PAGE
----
Goldstone, Michael Reid,
Lester P. Lester, David Finley,
Dan DiStefano, John Antoniou, Tom Johnstone, Jim Carlson and David Silverman, with Edens,
Smith, DiStefano and Dan
Hennessey serving as story editors.
As with the movie, a merchandising blitz followed the success of the
series. Dart Flipcards produced a series
of trading cards; Panini released
album and activity book; Golden
Books made both puzzles
and coloring books;
Thermos a lunchbox;
Party Creations a centerpiece; and a set of Valentines. Burger King offered a set of six PVC figurines with
their Kids’ Meals, which featured the main characters (besides Ginger) and a
Sandworm, and had the added bonus of another figure on their backs. Kenner, who had produced
figures for the movie, had planned a line for the show that never came to
fruition beyond a prototype
head for Jacques that eventually resurfaced on the internet. In 2024, in
anticipation of the sequel, The
Nacelle Company and Culturefly
set of retro clingers based on the show.
|Doomie chasing Poopsie.
Only two video games were made for the show. In 1990, Riedel
Software Productions, Inc. and Hi-Tech Expressions,
Inc. released Skeletons in the Closet for DOS which had Beej going up against
a legion of skeletons using a variety of weapons. In 1992, Rare, Ltd. and LJN Toys, Ltd. released Horrific
Hijinx from the Neitherworld for
the Nintendo Game Boy, which
this time had Beej evicting all the ghosts he invited to Lydia’s house before
having to save Lydia herself. In 1991, Harvey Comics began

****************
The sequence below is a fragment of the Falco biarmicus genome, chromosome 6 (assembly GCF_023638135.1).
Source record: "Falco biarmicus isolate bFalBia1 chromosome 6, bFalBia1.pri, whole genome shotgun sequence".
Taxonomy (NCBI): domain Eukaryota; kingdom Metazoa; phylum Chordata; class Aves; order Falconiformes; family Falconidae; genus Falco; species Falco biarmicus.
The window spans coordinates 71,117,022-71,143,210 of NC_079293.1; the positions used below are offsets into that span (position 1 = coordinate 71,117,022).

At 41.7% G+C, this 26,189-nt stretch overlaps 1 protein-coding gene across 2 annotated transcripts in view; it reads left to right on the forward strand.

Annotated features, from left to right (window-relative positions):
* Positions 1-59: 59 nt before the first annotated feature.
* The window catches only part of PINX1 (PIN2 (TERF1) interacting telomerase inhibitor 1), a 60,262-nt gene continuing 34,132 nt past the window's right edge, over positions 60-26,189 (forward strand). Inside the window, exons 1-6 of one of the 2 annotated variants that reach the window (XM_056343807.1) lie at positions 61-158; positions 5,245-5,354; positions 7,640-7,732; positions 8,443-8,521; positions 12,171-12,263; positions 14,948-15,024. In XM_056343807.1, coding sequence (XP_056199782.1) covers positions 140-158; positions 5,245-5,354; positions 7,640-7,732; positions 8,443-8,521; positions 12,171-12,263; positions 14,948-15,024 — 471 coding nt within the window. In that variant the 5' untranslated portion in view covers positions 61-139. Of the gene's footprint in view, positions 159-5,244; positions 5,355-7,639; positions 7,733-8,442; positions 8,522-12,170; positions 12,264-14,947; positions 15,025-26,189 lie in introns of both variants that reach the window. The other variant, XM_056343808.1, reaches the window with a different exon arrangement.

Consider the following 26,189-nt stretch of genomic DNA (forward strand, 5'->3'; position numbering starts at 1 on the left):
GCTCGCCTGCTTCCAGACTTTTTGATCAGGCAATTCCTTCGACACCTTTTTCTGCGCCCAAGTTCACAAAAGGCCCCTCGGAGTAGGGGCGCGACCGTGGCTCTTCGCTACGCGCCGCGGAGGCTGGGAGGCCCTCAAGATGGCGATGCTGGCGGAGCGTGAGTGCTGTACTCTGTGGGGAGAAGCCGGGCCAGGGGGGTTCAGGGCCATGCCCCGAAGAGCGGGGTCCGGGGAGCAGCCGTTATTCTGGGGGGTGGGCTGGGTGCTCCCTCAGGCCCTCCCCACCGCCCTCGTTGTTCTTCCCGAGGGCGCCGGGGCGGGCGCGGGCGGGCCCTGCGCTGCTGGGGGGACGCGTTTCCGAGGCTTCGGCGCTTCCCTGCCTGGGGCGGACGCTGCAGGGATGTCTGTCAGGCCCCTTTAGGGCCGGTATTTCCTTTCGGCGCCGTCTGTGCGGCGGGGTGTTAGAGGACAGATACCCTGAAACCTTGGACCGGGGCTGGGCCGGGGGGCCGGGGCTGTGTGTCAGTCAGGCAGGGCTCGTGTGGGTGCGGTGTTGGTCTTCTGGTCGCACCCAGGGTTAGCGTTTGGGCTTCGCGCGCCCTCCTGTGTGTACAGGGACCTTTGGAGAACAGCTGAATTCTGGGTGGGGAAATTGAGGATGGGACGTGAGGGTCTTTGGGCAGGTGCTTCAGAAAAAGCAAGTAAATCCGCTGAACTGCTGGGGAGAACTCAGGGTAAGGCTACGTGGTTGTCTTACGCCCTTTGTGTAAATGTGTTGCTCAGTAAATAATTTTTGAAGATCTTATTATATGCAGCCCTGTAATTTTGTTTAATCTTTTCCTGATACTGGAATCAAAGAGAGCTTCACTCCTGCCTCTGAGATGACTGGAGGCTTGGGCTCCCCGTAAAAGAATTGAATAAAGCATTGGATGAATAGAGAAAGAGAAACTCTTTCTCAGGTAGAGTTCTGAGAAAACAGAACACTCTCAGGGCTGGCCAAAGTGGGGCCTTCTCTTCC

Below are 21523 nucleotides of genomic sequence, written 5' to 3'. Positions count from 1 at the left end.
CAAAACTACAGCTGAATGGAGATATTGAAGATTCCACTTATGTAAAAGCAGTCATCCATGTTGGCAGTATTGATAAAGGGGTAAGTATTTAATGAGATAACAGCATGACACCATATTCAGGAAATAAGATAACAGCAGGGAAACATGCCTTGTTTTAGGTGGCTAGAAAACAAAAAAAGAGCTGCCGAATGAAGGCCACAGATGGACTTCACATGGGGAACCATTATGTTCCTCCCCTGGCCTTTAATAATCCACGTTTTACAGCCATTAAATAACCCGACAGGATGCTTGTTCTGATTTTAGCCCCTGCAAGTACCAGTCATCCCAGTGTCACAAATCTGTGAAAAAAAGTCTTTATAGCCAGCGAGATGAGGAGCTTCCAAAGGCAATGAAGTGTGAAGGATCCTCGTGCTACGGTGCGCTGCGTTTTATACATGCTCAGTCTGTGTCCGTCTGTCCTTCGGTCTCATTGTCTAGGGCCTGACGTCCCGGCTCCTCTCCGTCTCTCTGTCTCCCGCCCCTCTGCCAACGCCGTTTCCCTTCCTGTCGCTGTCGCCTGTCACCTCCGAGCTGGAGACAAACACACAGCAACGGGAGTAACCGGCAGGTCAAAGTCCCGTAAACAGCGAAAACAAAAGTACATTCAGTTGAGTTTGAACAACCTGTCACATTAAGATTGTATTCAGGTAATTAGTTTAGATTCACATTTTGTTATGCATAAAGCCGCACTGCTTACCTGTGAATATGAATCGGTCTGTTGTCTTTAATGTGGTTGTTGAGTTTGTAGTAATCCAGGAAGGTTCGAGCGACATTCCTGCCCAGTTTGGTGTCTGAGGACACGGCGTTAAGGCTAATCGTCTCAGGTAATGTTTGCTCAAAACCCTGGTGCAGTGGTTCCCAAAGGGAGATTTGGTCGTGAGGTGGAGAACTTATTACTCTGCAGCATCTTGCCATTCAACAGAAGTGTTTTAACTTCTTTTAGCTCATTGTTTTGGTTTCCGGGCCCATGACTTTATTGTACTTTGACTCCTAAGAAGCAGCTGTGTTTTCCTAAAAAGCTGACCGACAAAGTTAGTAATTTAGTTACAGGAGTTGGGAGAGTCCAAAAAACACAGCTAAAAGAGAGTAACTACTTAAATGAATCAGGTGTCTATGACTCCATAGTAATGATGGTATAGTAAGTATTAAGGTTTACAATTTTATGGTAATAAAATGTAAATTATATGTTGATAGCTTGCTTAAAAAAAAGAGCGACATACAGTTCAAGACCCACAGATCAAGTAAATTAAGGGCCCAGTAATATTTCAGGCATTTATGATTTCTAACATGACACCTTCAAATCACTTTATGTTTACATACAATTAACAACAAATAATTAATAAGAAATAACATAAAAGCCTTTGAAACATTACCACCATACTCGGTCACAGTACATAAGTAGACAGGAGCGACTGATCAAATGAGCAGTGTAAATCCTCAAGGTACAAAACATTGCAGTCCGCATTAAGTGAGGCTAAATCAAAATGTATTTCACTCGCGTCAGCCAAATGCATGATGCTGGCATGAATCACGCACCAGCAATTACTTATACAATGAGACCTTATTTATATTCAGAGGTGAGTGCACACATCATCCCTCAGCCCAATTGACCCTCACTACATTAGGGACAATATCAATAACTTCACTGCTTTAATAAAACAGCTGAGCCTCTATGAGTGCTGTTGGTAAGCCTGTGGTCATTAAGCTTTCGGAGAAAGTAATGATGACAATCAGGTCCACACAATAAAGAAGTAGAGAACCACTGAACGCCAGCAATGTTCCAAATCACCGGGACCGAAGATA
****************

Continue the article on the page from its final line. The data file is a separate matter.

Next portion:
publishing a series of Beetlejuice comics.
They released Beeltejuice and Beetlejuice in the Neitherworld their debut year, followed by Crimebusters on the Haunt
and a Holiday Special in 1992.
|Beetlejuice on VHS.
Bros. Home Video released most of the first season across six
VHS tapes. When the 20th
Anniversary Deluxe Edition DVD for the film was released in 2008, the
episodes “Skeletons in the Closet,” Spooky Boo-Tique,” and “A-Ha” were included
as bonus features. In 2013, Shout!
Factory released the complete
series to DVD as an Amazon exclusive,
one was released to retail stores on the same day. In 2013 Shout! released A Halloween Spooktacular, a compilation of Halloween-themed
episodes, and seasons two
and three combined in 2014.
|Excitement over a new movie builds.
In the interim, Beetlejuice was kept alive (so to speak) at various Universal Studios theme parks in live-action shows. The show opened in 1992 and underwent several revisions and names, the latest being Beeltejuice’s Graveyard Mash-Up. The last American version of the show closed in August of 2015 in favor of an attraction based on The Fast and the Furious franchise, although it still currently runs in Japan. Beetlejuice was also part of the defunct Extreme Ghostbusters: The Great Fright Way! and Halloween Horror Nights. In 2018, Beetlejuice was made into a musical that made its way to Broadway the following year. In 2017, Beetlejuice returned to video games as one of the playable characters and worlds in LEGO Dimensions, voiced by Christopher Swindle, and to animation in 2020 with a guest appearance on Teen Titans Go! voiced by Alex Brightman.
Originally posted in 2015. Updated in 2024.